“A craft like knitting should not be too dissimilar to chess, where young masters will beat  their predecessors because they find new, clever paths through the immense possibilities of  the game…Innovation in chess does not happen through conservation, but through constant  confrontation and risk-taking”. [2]

It is this disruptive mentality that led us to set the question to ourselves, “how can we teach machine knitting to our undergraduate fashion and textiles students stuck at home, in a lockdown, without a knitting machine?”. This led to the development of a blueprint of a homemade knitting machine that can be made at home using household objects. We soon discovered that with a homemade knitting machine like this we could teach (through online video platforms) most of the techniques that we would usually teach in the workshop.  

Machine Knitting Without a Machine – What We Did. 

To create the homemade knitting machine we simplified it to its most basic parts: needles. Needles are essentially sticks, and the loops of the knitted fabric are created by moving yarn over those sticks. Initially for the homemade machine, the sticks we used were lollipop sticks. We needed a method of attaching the sticks securely to a table (Sellotape) and a method of weighing the knitting down as the textile grew (bulldog clips with plasticine attached). Finally, we needed yarn and knowing that students might not have access to this at home, encouraged them to make their own from household objects and old clothes.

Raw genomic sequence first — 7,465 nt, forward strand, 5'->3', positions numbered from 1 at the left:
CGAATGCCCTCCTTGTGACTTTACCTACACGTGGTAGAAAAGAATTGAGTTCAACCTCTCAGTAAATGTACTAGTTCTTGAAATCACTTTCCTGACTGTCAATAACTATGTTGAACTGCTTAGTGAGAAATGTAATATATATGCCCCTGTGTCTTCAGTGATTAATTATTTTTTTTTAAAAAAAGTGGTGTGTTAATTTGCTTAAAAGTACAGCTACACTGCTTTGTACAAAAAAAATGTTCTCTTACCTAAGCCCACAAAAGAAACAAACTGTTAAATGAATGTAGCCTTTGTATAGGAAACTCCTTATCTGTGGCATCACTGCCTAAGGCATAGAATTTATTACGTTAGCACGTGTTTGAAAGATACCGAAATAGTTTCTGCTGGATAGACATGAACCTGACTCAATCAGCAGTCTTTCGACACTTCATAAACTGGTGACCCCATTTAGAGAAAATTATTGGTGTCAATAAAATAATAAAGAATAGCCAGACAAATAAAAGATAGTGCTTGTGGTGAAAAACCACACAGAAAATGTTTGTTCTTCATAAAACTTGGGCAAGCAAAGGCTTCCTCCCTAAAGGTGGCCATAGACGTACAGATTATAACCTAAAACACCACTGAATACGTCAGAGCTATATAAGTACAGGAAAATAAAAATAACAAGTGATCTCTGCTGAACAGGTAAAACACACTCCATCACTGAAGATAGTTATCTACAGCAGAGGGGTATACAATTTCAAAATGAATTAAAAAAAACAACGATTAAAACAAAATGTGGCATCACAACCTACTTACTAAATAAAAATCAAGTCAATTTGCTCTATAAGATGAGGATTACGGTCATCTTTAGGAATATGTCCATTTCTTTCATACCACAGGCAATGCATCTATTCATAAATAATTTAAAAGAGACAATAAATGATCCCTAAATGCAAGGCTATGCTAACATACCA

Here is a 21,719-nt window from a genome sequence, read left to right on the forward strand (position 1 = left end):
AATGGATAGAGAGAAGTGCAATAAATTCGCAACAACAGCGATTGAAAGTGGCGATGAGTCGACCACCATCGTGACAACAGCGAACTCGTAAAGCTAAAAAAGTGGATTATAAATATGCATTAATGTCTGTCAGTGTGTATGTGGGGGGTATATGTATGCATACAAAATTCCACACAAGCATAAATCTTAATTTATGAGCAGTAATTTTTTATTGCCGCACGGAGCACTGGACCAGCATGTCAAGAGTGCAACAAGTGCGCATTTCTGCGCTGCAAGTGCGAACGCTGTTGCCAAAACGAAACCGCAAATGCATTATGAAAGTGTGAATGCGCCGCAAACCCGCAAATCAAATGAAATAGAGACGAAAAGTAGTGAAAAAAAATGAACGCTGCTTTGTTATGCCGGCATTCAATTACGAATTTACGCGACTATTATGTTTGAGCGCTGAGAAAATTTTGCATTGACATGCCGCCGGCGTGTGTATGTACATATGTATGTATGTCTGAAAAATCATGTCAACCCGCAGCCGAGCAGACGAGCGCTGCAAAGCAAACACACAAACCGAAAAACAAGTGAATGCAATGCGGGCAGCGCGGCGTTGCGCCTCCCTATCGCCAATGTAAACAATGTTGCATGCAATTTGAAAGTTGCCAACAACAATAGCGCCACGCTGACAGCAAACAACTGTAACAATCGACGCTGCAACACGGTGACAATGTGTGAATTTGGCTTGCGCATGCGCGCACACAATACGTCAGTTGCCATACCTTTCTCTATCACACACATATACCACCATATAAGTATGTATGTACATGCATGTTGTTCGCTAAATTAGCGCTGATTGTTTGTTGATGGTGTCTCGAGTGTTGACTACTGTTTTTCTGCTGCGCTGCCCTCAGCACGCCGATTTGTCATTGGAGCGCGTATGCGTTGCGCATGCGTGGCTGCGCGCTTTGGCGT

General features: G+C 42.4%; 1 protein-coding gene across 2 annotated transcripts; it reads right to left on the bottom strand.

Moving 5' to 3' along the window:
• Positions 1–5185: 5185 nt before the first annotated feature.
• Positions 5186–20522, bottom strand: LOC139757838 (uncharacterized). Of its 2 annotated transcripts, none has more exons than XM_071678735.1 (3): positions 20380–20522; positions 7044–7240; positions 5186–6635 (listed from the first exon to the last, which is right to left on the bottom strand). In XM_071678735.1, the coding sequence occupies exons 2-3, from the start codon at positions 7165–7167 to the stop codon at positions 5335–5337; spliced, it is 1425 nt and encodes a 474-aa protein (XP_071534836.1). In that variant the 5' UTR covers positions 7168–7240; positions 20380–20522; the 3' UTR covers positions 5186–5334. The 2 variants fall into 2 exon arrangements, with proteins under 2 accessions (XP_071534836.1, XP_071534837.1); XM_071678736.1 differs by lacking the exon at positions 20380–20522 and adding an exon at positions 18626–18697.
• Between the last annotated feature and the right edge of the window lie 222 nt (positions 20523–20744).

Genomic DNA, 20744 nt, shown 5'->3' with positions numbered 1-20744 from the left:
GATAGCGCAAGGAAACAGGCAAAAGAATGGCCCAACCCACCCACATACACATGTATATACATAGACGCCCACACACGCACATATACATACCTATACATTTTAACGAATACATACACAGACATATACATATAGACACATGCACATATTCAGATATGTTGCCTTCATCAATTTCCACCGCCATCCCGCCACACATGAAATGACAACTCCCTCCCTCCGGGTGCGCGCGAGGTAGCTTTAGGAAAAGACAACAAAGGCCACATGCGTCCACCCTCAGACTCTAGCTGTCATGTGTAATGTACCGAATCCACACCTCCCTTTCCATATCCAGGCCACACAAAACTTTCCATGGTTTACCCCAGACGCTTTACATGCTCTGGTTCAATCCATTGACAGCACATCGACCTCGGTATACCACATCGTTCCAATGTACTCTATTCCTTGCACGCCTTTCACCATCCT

To facilitate the making of the machine, we initially sent out packs with everything the students needed (see figure 5). The hope was that this open-source kit would inspire invention!

Figure 5  The Homemade Knitting Machine Pack. Image: Authors Own
Figure 6 Homemade Knitting Machine prototype. Image: Authors Own. 

A Knitting Machine Made From Ice! – What Happened. 

The kit we developed offered them an entry-level introduction to take charge of their learning and it had the benefit of being entirely possible to do at home, giving them autonomy over their practice at a time when a lot of circumstances were out of their control.

Several of our students created bespoke machines in order to further explore the practice and answer their own questions about the possibilities of machine knitting (Figures 7). One final-year Textiles student developed a range of functional knitting machines made from ice, which brought a performative aspect to their practice.[3] Throughout, students have created experimental knitted fabrics using homemade yarns made from household items as varied as newspaper or bread bags (Figure 8).